Interviews as a methodology

Being curious about exploring the use of cultural references and (3D) animation as design methods for posters, I interviewed designers that are approaching such methods, proposing cutting-edge material for electronic music events. (1.17, 1.18) Semi-structured open ended interviews helped to analyse particular aspects of the designers’ different practices, in relation to my research. I contacted eight designers that I thought could offer diverse insights because of their different approaches. From those, two replied: Lion Sauterleute and Tobias Raschbacher31. Both of them are visual designers based in Germany. Even if both focusing on event-based posters, these designers propose very different stylistic choices. The conversations concerned doubts I had regarding the value of the poster as a medium today and the different trends and approaches (image selection, digital tools) used for the promotion of electronic music events. Each of the two interviews was structured in two parts: a first general section regarding today’s party promoting (formats, context of work, artistic freedom, message) and a second section that posed specific questions that varied for each of the designers. I prepared the interviews by writing down the main points of each section 32 and sent them, in advance, to the two designers. Both interviews were conducted and recorded via Skype and lasted respectively 51 and 35 minutes. To use the collected material in accordance with my research agenda, I repeatedly listened to the conversations in their entirety and selected the more relevant parts, transcribing them. Talking with these practitioners it was interesting to investigate how they design for club culture contexts, conveying the feeling of an age that faces a progressive (cultural) dematerialization33. From these conversations emerged relevant opinions on the role of the poster as medium in today’s media landscape.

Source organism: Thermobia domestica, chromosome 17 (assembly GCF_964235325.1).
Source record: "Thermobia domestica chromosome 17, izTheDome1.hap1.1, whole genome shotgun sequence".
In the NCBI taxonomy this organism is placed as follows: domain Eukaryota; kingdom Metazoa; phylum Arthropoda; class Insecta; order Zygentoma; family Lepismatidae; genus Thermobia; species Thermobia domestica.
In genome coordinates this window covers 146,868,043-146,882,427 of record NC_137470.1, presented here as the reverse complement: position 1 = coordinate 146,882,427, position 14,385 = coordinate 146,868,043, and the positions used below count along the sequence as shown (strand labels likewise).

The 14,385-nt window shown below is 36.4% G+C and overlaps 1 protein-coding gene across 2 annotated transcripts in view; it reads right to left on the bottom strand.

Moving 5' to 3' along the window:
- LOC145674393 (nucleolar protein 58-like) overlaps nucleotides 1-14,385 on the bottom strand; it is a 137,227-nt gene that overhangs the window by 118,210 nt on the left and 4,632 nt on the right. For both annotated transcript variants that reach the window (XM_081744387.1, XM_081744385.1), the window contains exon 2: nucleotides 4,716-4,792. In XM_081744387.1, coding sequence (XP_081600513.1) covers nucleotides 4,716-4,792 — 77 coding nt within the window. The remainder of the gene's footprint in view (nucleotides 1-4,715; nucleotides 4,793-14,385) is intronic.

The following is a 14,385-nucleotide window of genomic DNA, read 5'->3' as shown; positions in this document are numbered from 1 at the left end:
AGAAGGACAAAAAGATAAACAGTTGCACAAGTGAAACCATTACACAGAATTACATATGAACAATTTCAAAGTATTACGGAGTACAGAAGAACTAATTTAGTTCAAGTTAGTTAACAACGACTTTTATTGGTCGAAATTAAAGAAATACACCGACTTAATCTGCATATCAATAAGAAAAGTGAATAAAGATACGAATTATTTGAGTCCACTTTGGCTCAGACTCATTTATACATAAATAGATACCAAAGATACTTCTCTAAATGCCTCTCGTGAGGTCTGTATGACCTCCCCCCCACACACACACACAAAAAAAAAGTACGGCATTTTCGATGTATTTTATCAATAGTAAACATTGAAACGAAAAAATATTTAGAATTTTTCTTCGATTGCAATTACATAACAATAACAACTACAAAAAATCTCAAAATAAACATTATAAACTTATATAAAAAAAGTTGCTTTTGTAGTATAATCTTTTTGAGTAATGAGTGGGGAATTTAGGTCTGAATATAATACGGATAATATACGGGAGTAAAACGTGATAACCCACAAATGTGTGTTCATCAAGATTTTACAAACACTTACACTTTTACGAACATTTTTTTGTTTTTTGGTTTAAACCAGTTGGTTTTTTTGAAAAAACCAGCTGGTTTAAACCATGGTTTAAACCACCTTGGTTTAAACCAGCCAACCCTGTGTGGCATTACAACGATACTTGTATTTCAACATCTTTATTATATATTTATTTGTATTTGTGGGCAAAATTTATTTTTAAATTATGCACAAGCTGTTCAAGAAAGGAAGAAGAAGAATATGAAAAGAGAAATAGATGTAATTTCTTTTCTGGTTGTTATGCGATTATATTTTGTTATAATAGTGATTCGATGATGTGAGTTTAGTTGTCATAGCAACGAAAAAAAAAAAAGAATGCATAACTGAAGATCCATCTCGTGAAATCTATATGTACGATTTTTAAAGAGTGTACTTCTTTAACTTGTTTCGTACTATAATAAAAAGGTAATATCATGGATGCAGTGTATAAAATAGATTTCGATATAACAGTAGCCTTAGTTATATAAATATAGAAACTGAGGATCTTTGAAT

31. Sauterleute, Lion, personal Website: http://lion-sauterleute.de/i; Raschbacher, Tobias. personal Website: hello@tobiasraschbacher.com. 32. Appendix. 33. Larsen, “Tracing Circles with other centers”, in Can you Feel IT? ed. Freek Lomme, 42.


1.17 Lion Sauterleute. Poster for Semantica, Fold, London, 2019.

1.18 Tobias Rachbacher. (Moving) poster for Tesselate, London, 2019.




2.1 Space Invaders. “WTF is going on in my Kingdom?” Instagram post, May 2019.

2.2 Alexay Kondakov for Rhythm Büro. Boilerroomtv Instagram post, Jan 2020.